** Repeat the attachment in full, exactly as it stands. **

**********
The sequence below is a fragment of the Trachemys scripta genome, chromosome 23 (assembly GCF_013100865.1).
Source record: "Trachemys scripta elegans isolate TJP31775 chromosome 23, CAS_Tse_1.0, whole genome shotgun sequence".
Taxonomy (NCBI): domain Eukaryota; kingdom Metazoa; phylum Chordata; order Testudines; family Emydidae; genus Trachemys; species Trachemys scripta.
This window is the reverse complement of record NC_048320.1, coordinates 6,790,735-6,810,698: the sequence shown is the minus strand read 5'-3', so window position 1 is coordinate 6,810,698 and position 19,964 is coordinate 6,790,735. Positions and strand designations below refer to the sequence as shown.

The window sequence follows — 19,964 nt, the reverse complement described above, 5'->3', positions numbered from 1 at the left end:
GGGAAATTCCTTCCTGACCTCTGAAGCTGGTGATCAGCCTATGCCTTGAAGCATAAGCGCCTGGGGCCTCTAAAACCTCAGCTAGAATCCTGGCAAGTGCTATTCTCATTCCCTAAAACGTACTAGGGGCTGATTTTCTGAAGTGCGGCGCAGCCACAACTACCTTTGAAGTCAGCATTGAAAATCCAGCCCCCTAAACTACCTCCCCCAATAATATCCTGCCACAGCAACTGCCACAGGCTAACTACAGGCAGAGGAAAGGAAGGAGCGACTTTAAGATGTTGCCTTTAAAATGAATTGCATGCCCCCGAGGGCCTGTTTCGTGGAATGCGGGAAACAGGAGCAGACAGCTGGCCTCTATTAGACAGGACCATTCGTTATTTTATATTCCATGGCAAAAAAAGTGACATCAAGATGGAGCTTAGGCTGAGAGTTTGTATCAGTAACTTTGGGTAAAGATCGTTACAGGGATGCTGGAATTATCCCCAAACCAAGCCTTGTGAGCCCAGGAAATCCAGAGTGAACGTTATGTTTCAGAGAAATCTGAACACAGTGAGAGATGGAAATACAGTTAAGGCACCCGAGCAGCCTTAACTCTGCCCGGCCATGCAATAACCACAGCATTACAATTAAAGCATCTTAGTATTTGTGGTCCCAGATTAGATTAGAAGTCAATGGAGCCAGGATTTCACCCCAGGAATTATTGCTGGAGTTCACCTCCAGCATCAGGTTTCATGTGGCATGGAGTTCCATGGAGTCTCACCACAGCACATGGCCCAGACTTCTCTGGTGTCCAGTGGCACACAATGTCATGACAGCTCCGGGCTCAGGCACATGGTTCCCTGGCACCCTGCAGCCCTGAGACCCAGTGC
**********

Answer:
The sequence below is a fragment of the Trachemys scripta genome, chromosome 23 (assembly GCF_013100865.1).
Source record: "Trachemys scripta elegans isolate TJP31775 chromosome 23, CAS_Tse_1.0, whole genome shotgun sequence".
Taxonomy (NCBI): domain Eukaryota; kingdom Metazoa; phylum Chordata; order Testudines; family Emydidae; genus Trachemys; species Trachemys scripta.
This window is the reverse complement of record NC_048320.1, coordinates 6,790,735-6,810,698: the sequence shown is the minus strand read 5'-3', so window position 1 is coordinate 6,810,698 and position 19,964 is coordinate 6,790,735. Positions and strand designations below refer to the sequence as shown.

The window sequence follows — 19,964 nt, the reverse complement described above, 5'->3', positions numbered from 1 at the left end:
GGGAAATTCCTTCCTGACCTCTGAAGCTGGTGATCAGCCTATGCCTTGAAGCATAAGCGCCTGGGGCCTCTAAAACCTCAGCTAGAATCCTGGCAAGTGCTATTCTCATTCCCTAAAACGTACTAGGGGCTGATTTTCTGAAGTGCGGCGCAGCCACAACTACCTTTGAAGTCAGCATTGAAAATCCAGCCCCCTAAACTACCTCCCCCAATAATATCCTGCCACAGCAACTGCCACAGGCTAACTACAGGCAGAGGAAAGGAAGGAGCGACTTTAAGATGTTGCCTTTAAAATGAATTGCATGCCCCCGAGGGCCTGTTTCGTGGAATGCGGGAAACAGGAGCAGACAGCTGGCCTCTATTAGACAGGACCATTCGTTATTTTATATTCCATGGCAAAAAAAGTGACATCAAGATGGAGCTTAGGCTGAGAGTTTGTATCAGTAACTTTGGGTAAAGATCGTTACAGGGATGCTGGAATTATCCCCAAACCAAGCCTTGTGAGCCCAGGAAATCCAGAGTGAACGTTATGTTTCAGAGAAATCTGAACACAGTGAGAGATGGAAATACAGTTAAGGCACCCGAGCAGCCTTAACTCTGCCCGGCCATGCAATAACCACAGCATTACAATTAAAGCATCTTAGTATTTGTGGTCCCAGATTAGATTAGAAGTCAATGGAGCCAGGATTTCACCCCAGGAATTATTGCTGGAGTTCACCTCCAGCATCAGGTTTCATGTGGCATGGAGTTCCATGGAGTCTCACCACAGCACATGGCCCAGACTTCTCTGGTGTCCAGTGGCACACAATGTCATGACAGCTCCGGGCTCAGGCACATGGTTCCCTGGCACCCTGCAGCCCTGAGACCCAGTGC